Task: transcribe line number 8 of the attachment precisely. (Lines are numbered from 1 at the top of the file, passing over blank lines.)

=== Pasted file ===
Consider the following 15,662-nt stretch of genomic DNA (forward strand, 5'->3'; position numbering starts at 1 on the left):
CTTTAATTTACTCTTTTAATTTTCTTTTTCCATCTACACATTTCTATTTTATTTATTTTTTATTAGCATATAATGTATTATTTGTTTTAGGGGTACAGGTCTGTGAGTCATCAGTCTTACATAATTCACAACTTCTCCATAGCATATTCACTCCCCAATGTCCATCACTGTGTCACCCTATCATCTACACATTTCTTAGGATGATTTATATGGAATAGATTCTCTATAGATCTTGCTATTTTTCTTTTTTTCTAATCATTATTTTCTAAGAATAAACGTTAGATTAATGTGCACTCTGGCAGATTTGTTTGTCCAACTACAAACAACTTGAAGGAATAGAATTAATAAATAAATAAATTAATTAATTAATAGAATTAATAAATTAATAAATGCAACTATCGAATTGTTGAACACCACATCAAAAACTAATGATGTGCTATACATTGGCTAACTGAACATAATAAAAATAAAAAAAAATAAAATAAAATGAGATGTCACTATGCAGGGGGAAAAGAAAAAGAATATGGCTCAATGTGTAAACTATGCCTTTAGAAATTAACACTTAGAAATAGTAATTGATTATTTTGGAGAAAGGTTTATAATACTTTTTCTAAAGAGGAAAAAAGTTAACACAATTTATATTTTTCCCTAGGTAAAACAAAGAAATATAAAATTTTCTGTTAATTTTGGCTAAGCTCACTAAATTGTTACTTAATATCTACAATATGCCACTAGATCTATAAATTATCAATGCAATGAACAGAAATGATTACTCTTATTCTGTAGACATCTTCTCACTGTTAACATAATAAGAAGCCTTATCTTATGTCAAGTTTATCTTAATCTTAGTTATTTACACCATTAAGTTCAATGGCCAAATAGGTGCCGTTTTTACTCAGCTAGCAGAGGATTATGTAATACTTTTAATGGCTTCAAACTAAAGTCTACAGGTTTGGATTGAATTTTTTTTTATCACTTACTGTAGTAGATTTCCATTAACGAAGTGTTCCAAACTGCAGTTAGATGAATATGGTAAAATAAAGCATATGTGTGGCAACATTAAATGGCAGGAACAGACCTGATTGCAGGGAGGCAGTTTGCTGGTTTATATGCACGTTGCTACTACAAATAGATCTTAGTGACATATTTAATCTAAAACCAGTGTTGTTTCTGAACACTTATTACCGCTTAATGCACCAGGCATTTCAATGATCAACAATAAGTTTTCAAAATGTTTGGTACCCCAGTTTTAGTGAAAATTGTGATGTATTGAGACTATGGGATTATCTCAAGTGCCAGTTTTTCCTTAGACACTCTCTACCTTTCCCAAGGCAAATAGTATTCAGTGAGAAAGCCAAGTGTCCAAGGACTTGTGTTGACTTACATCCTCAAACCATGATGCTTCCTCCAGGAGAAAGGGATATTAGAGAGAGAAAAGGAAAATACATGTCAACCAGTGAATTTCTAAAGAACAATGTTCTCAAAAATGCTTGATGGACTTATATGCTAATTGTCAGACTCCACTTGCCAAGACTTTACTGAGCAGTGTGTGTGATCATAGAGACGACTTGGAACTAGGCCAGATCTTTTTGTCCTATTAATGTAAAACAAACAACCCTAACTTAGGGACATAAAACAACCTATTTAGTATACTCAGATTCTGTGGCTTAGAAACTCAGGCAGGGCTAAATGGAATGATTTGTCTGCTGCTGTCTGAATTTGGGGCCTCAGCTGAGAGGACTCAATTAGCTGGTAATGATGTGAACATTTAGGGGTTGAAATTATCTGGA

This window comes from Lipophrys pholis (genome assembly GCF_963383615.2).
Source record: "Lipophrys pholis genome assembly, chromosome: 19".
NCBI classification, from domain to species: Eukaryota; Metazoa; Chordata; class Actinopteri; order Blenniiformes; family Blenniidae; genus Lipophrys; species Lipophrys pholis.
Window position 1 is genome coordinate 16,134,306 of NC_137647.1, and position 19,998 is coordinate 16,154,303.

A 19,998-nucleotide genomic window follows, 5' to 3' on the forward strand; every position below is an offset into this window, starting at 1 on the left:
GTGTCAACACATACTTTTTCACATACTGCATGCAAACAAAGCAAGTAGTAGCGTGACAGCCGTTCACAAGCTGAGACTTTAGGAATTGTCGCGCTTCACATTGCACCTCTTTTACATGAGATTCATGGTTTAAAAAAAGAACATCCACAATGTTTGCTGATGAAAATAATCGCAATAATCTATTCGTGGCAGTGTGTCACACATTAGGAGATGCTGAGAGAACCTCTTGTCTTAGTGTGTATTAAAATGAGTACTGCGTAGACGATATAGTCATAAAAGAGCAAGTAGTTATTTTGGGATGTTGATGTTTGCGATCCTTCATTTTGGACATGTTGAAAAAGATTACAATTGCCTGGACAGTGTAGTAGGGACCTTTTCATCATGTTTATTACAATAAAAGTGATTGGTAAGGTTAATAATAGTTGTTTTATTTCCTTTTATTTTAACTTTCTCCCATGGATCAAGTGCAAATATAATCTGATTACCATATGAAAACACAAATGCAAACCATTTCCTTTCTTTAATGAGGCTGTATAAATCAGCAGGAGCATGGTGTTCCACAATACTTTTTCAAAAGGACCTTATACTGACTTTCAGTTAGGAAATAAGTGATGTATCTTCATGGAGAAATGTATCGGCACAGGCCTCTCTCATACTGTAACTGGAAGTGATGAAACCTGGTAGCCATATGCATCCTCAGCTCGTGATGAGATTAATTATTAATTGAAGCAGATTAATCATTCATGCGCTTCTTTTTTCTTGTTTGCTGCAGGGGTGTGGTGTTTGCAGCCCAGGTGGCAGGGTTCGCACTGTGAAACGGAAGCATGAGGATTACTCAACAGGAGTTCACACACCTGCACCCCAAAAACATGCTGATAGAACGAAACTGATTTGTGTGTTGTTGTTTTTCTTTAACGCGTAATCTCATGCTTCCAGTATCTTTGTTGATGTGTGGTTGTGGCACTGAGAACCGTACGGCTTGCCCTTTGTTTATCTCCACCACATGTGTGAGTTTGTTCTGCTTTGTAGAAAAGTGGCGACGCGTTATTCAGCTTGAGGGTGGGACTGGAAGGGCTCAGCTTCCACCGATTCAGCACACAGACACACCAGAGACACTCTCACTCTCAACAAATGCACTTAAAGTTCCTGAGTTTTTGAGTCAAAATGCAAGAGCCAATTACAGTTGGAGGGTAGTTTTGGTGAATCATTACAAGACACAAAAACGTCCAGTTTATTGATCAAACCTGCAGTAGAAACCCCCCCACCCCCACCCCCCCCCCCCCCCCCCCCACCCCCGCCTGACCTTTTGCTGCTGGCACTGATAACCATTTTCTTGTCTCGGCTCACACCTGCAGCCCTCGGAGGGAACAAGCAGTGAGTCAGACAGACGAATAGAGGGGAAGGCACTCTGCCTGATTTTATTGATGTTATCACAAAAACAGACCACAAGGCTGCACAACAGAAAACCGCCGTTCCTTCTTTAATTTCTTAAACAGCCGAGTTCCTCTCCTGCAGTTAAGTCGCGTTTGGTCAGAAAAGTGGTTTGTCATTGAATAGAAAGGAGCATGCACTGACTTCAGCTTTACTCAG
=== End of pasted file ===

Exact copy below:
GTGTCAACACATACTTTTTCACATACTGCATGCAAACAAAGCAAGTAGTAGCGTGACAGCCGTTCACAAGCTGAGACTTTAGGAATTGTCGCGCTTCACATTGCACCTCTTTTACATGAGATTCATGGTTTAAAAAAAGAACATCCACAATGTTTGCTGATGAAAATAATCGCAATAATCTATTCGTGGCAGTGTGTCACACATTAGGAGATGCTGAGAGAACCTCTTGTCTTAGTGTGTATTAAAATGAGTACTGCGTAGACGATATAGTCATAAAAGAGCAAGTAGTTATTTTGGGATGTTGATGTTTGCGATCCTTCATTTTGGACATGTTGAAAAAGATTACAATTGCCTGGACAGTGTAGTAGGGACCTTTTCATCATGTTTATTACAATAAAAGTGATTGGTAAGGTTAATAATAGTTGTTTTATTTCCTTTTATTTTAACTTTCTCCCATGGATCAAGTGCAAATATAATCTGATTACCATATGAAAACACAAATGCAAACCATTTCCTTTCTTTAATGAGGCTGTATAAATCAGCAGGAGCATGGTGTTCCACAATACTTTTTCAAAAGGACCTTATACTGACTTTCAGTTAGGAAATAAGTGATGTATCTTCATGGAGAAATGTATCGGCACAGGCCTCTCTCATACTGTAACTGGAAGTGATGAAACCTGGTAGCCATATGCATCCTCAGCTCGTGATGAGATTAATTATTAATTGAAGCAGATTAATCATTCATGCGCTTCTTTTTTCTTGTTTGCTGCAGGGGTGTGGTGTTTGCAGCCCAGGTGGCAGGGTTCGCACTGTGAAACGGAAGCATGAGGATTACTCAACAGGAGTTCACACACCTGCACCCCAAAAACATGCTGATAGAACGAAACTGATTTGTGTGTTGTTGTTTTTCTTTAACGCGTAATCTCATGCTTCCAGTATCTTTGTTGATGTGTGGTTGTGGCACTGAGAACCGTACGGCTTGCCCTTTGTTTATCTCCACCACATGTGTGAGTTTGTTCTGCTTTGTAGAAAAGTGGCGACGCGTTATTCAGCTTGAGGGTGGGACTGGAAGGGCTCAGCTTCCACCGATTCAGCACACAGACACACCAGAGACACTCTCACTCTCAACAAATGCACTTAAAGTTCCTGAGTTTTTGAGTCAAAATGCAAGAGCCAATTACAGTTGGAGGGTAGTTTTGGTGAATCATTACAAGACACAAAAACGTCCAGTTTATTGATCAAACCTGCAGTAGAAACCCCCCCACCCCCACCCCCCCCCCCCCCCCCCCCACCCCCGCCTGACCTTTTGCTGCTGGCACTGATAACCATTTTCTTGTCTCGGCTCACACCTGCAGCCCTCGGAGGGAACAAGCAGTGAGTCAGACAGACGAATAGAGGGGAAGGCACTCTGCCTGATTTTATTGATGTTATCACAAAAACAGACCACAAGGCTGCACAACAGAAAACCGCCGTTCCTTCTTTAATTTCTTAAACAGCCGAGTTCCTCTCCTGCAGTTAAGTCGCGTTTGGTCAGAAAAGTGGTTTGTCATTGAATAGAAAGGAGCATGCACTGACTTCAGCTTTACTCAG